Thus, as living things take in carbon, they inevitably will take up a small amount of radioactive carbon into their bodies.
When these lifeforms die, they stop taking in new carbon.
When they find one, they gather a sample of the hardened lava and send it off to a laboratory to test it for radioactive elements.
However, even if we measured how much of A and B were in a sample of rock, could we figure out how long A has been changing into B, and therefore how old the rock is? We don’t know what the rock was like when it formed, or what has happened to it since. All of these factors will affect how “old” the rock appears—in practice, usually making it appear a lot older than it really is.
To test this method, some scientists gathered samples from hardened lava at Mount St Helens, which erupted most recently in the early 1980s.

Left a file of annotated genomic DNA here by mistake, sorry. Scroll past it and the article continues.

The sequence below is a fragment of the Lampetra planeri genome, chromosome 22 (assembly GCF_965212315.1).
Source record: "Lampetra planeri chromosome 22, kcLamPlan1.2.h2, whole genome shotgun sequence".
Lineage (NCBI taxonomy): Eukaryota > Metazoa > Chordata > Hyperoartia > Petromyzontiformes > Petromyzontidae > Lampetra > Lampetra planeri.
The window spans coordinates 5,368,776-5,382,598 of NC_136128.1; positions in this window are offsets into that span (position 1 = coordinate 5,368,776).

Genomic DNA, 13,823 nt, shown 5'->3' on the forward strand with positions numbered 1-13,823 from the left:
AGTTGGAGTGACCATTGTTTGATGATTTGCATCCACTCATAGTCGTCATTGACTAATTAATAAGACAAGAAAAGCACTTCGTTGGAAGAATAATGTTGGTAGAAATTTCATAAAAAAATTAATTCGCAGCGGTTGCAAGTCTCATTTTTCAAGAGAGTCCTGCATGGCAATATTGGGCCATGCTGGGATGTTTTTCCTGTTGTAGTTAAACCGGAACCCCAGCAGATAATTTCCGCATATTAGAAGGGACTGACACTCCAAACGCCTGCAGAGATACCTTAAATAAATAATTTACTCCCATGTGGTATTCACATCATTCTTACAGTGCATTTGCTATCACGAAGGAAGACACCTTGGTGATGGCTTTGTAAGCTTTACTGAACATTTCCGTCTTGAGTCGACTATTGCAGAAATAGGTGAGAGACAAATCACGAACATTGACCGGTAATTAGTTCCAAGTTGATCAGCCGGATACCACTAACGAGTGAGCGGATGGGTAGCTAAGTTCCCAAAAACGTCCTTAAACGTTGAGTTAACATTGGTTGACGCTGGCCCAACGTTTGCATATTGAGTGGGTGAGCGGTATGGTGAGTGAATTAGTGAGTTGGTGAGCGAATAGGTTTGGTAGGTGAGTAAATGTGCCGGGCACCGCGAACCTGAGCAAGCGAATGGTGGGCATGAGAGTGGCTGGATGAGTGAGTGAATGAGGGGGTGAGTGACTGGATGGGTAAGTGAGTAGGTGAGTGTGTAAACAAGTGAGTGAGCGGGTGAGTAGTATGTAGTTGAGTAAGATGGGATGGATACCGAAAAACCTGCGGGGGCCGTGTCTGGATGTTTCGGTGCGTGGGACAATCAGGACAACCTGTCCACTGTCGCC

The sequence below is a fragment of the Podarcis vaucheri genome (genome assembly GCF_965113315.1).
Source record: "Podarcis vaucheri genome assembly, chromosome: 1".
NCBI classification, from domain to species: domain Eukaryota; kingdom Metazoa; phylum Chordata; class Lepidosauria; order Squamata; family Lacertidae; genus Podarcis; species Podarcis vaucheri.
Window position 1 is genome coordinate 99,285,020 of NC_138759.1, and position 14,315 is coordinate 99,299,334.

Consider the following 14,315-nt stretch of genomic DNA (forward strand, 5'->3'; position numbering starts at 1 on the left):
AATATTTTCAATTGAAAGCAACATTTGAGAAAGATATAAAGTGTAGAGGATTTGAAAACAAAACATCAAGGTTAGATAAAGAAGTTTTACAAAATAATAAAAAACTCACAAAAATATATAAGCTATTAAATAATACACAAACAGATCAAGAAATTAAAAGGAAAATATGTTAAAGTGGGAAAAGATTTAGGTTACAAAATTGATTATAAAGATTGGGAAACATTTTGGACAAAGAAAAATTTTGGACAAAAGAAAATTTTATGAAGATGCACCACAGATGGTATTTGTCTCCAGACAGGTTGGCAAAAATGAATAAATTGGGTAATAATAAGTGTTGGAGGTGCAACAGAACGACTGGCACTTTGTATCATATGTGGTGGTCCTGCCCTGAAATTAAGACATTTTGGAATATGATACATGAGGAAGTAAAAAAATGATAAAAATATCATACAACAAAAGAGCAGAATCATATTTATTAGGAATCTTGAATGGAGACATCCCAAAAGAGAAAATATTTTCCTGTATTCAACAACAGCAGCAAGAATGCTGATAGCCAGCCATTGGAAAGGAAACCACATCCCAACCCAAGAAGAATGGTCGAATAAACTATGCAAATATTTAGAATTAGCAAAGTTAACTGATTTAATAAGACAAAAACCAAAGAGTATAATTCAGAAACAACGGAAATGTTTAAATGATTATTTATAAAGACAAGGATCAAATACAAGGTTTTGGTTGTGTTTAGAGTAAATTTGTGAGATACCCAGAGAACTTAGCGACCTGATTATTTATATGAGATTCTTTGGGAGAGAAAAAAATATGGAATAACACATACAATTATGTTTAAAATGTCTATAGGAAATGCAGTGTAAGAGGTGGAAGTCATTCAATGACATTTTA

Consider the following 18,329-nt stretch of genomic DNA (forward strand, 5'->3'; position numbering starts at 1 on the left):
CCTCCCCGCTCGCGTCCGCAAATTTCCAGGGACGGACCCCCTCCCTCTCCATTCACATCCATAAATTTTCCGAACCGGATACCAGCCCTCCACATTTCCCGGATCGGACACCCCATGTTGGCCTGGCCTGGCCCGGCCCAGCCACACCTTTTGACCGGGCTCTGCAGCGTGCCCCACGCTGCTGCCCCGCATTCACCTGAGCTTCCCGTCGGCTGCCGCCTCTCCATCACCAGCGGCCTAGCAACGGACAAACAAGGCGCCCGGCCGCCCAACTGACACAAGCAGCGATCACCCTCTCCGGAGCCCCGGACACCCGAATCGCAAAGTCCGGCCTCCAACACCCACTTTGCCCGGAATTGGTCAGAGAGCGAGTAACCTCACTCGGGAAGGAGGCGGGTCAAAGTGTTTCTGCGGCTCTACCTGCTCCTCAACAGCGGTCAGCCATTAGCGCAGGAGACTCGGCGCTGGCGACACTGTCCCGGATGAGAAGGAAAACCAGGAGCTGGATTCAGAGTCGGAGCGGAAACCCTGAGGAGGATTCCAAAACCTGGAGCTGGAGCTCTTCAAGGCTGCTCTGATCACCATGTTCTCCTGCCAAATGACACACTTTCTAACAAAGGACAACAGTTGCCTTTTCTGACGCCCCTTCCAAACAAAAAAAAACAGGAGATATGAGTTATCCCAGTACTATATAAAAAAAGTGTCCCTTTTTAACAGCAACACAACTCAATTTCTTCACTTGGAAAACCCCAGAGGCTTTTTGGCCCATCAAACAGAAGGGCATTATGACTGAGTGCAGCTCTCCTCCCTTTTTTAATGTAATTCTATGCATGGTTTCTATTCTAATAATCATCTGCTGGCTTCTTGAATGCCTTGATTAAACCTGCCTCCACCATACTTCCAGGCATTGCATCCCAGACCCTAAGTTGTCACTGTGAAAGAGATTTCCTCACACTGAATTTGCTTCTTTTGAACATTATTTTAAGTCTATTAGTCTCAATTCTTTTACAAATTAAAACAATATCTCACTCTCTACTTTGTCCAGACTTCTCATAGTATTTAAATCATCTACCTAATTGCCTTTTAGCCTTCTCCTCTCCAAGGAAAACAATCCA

Astronomy Worksheets Biology Worksheets Coloring Worksheets Dinosaur Worksheets Geology Worksheets Geography Worksheets History Worksheets Holiday Worksheets Math Worksheets Language Arts Worksheets All Educational Worksheets Astronomy Music Biology Music Concepts Music Chemistry Music Foreign Language Music Geology Music Geography Music History Music Language Arts Music Life Skills Music Math Music Physics Music All Educational Music One method that scientists use to date ancient fossils and artifacts is called radiocarbon dating.
All living things on Earth are made up of a high percentage of an element called carbon.